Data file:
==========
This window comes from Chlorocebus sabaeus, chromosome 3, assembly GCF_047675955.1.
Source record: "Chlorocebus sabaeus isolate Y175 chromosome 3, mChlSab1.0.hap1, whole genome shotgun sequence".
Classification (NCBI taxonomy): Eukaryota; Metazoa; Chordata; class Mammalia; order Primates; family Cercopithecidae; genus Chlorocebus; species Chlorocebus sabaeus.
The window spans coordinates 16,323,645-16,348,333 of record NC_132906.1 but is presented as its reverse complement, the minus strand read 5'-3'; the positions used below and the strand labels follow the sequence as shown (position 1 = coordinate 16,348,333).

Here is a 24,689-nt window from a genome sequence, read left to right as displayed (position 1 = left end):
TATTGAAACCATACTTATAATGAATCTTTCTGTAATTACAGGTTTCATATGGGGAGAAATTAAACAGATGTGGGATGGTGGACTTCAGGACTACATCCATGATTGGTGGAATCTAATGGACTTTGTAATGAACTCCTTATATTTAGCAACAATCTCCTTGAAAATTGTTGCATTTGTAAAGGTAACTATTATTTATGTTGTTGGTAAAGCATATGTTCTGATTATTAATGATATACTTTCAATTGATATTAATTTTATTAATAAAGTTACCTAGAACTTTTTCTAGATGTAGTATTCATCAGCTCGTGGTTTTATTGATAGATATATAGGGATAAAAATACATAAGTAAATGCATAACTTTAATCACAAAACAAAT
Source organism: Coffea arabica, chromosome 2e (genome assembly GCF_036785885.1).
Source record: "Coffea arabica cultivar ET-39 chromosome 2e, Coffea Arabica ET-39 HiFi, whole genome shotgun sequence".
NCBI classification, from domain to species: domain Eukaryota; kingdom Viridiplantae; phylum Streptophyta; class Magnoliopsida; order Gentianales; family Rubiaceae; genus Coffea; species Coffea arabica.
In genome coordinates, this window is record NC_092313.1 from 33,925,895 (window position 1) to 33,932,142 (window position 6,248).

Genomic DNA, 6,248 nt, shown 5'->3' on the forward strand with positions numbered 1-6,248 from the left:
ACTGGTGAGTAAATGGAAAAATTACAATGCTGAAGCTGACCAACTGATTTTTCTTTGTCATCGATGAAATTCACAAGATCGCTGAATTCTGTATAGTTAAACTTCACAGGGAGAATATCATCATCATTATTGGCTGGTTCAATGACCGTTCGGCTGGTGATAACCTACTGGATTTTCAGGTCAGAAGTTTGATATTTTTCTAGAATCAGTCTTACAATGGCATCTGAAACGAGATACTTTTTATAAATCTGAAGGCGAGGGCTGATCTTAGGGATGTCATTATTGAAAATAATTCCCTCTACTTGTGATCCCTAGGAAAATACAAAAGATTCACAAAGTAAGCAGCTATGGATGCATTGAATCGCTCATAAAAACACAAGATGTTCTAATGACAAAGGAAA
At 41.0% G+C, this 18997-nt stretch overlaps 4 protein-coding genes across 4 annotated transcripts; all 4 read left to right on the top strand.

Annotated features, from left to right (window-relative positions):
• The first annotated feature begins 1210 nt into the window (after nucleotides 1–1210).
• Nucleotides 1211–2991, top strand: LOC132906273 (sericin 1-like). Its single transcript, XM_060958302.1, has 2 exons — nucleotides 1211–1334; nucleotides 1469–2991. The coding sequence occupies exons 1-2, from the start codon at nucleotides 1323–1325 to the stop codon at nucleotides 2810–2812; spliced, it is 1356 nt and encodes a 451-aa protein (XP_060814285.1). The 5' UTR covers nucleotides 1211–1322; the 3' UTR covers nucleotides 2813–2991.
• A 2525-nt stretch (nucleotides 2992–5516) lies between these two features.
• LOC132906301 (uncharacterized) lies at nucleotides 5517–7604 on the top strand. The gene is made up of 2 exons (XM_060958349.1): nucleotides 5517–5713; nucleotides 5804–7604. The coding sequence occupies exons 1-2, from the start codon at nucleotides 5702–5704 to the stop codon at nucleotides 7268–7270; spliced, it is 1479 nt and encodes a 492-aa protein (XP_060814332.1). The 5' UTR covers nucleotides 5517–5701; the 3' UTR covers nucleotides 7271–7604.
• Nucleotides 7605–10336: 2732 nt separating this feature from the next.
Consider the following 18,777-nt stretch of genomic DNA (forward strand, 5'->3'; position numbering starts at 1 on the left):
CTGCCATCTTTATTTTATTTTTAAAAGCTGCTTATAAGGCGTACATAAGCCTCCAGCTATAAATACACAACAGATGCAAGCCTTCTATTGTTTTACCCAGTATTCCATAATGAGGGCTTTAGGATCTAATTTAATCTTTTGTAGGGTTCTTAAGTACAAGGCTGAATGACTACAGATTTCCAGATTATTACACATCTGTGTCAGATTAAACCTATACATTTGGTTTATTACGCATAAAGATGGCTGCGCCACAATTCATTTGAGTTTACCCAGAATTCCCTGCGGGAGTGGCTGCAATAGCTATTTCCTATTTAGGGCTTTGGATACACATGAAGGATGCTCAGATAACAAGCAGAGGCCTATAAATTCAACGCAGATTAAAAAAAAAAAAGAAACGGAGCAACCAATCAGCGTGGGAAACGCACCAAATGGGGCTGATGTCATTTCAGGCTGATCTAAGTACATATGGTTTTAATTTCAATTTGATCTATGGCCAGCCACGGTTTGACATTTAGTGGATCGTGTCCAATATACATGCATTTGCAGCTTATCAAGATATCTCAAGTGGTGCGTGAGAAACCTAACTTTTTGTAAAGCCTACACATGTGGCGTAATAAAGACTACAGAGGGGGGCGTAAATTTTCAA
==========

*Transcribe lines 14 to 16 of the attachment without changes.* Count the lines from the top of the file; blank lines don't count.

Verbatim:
Annotated features, from left to right (window-relative positions):
• The first annotated feature begins 1210 nt into the window (after nucleotides 1–1210).
• Nucleotides 1211–2991, top strand: LOC132906273 (sericin 1-like). Its single transcript, XM_060958302.1, has 2 exons — nucleotides 1211–1334; nucleotides 1469–2991. The coding sequence occupies exons 1-2, from the start codon at nucleotides 1323–1325 to the stop codon at nucleotides 2810–2812; spliced, it is 1356 nt and encodes a 451-aa protein (XP_060814285.1). The 5' UTR covers nucleotides 1211–1322; the 3' UTR covers nucleotides 2813–2991.